A film that explores the rhythm, history, and meaning of step dancing, from the roots of this genre to present day competitions. Stepping features more than a dozen interviews with dancers, as well as historical perspectives from elder statesman of jazz, Ellis Marsalis, and mesmerizing footage of fraternity and sorority teams practicing and performing at step shows.
What does it mean to sing at the drum? How do powwows link families and traditions, and how does kinship transform losses? Elders, singers, and dancers represent their tribes through the Grass Dance, Women's Traditional, Veteran's Dance, Boy's Fancy, Girl's Jingle, and others in the arena. Dancers and singers find paths out of trouble, meet new challenges, seek reunion, and celebrate milestones. Together their voices make a song of innovation and resilience.
By 1864, the Civil War had frayed nerves and regiments on both sides. The war was now in it's third year, with no end in sight. Both sides grew more desperate, with looting, pillaging, rape, arson, vigilantism, and refugees wandering the land. In April 1864, rumors about a massacre at Fort Pillow reached Memphis, Tennessee. It was said that rebel soldiers murdered unarmed Union soldiers after they had surrendered, and that African-American soldiers bore the worst of it. What really happened at this remote fort on the Mississippi River? Why was this incident silenced for nearly 100 years? This film dramatizes firsthand testimony from the soldiers, civilians, and commanders who were involved in this little-known racial atrocity.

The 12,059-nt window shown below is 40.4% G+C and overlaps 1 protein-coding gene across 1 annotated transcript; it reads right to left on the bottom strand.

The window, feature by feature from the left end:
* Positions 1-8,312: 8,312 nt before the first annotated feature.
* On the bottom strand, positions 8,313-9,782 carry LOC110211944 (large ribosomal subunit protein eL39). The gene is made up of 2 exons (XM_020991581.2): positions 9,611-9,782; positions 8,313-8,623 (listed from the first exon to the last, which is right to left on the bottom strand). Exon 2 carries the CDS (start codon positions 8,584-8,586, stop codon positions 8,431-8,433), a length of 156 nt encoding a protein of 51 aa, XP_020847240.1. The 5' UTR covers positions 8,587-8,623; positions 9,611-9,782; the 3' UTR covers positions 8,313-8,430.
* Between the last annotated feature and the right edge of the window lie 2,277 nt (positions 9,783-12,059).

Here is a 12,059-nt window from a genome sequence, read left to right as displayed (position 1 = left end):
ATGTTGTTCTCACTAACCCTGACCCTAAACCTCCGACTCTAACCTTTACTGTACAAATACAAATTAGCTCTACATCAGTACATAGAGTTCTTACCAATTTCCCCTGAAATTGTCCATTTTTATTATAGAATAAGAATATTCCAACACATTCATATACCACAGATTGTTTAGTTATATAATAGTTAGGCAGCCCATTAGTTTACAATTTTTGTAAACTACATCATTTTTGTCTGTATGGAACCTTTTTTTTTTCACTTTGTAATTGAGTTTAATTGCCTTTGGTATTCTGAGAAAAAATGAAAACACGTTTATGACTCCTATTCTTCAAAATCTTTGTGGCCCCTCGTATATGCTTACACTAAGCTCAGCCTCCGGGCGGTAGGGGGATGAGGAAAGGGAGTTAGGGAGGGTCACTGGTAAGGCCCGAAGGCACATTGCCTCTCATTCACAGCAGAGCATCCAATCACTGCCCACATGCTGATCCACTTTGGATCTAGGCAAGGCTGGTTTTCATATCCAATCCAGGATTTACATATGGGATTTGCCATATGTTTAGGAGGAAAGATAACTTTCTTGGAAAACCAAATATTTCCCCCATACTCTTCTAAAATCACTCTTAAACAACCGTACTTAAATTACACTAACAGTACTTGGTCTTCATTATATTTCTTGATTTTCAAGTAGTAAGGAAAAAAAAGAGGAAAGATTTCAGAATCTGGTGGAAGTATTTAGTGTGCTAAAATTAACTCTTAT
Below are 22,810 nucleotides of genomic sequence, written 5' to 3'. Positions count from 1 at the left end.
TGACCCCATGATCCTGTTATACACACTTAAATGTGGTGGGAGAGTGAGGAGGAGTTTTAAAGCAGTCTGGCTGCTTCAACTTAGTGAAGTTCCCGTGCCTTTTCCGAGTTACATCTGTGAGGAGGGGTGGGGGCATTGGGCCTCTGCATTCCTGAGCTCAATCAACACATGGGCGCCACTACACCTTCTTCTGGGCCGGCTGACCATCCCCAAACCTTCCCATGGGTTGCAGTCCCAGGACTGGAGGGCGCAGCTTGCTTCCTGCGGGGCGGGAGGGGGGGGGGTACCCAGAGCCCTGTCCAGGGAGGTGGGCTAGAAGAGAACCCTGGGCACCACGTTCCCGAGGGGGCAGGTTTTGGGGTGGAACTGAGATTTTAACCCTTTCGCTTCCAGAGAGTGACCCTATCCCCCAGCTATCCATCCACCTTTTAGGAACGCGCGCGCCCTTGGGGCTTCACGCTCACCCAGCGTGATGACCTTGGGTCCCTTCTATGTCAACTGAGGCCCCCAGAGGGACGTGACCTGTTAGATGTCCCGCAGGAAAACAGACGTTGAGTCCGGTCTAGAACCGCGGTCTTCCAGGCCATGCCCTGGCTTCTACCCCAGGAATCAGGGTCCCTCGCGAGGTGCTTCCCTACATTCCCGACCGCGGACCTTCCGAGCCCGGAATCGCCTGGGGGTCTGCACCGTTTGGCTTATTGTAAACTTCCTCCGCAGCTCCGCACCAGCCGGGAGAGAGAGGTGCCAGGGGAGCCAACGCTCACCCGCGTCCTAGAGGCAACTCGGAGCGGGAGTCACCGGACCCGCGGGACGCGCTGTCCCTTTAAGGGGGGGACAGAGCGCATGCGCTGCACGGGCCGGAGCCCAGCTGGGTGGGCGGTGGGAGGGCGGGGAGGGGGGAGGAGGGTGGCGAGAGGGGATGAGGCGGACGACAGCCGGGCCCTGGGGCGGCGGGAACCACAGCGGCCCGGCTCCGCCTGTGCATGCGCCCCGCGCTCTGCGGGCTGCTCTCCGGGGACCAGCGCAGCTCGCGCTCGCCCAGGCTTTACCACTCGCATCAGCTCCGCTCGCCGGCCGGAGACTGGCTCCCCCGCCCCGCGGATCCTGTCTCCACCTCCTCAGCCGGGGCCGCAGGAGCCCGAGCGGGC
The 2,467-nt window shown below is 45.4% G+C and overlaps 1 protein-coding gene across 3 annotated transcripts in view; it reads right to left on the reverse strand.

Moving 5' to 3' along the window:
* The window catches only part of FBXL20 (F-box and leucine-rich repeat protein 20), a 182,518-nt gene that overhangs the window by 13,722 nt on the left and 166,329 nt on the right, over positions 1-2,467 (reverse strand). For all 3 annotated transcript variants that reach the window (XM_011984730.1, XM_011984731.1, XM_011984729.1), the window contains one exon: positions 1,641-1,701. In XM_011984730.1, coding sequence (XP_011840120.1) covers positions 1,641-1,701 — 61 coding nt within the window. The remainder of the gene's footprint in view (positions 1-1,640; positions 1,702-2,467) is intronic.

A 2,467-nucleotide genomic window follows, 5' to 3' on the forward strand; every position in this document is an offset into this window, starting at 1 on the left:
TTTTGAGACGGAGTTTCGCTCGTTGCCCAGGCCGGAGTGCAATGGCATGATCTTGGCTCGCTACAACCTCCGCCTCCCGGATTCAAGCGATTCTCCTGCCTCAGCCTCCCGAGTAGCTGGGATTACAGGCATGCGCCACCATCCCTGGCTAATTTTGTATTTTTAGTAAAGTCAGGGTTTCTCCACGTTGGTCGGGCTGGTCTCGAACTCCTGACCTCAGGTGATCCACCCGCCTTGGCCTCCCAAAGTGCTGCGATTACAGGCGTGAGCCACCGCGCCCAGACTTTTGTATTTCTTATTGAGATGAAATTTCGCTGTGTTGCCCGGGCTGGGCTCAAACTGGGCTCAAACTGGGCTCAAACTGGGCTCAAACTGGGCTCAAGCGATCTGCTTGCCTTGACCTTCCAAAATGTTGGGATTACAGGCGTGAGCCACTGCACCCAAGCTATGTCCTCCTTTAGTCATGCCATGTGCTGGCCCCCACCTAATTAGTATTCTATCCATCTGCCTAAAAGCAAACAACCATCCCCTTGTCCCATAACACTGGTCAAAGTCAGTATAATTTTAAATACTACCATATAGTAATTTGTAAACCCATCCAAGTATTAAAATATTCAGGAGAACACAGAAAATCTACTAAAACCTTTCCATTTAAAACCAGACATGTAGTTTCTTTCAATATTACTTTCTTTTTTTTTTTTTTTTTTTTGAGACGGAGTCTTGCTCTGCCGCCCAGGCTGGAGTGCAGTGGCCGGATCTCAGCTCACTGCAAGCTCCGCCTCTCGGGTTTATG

What does a young Blackfoot woman today have in common with a warrior from two centuries ago named Running Eagle? From the first glimpse of Browning, Montana through a winter fog to the last frame of a bison herd, this film explores the lives of two women separated by time, but linked in spirit.
What happens when mob violence goes unchecked? Memphis, Tennessee in 1866 became the scene of a three-day white rampage through black neighborhoods that shook the city and the nation. A Massacre explores why this racial atrocity occurred and why it got buried in public memory for decades afterwards.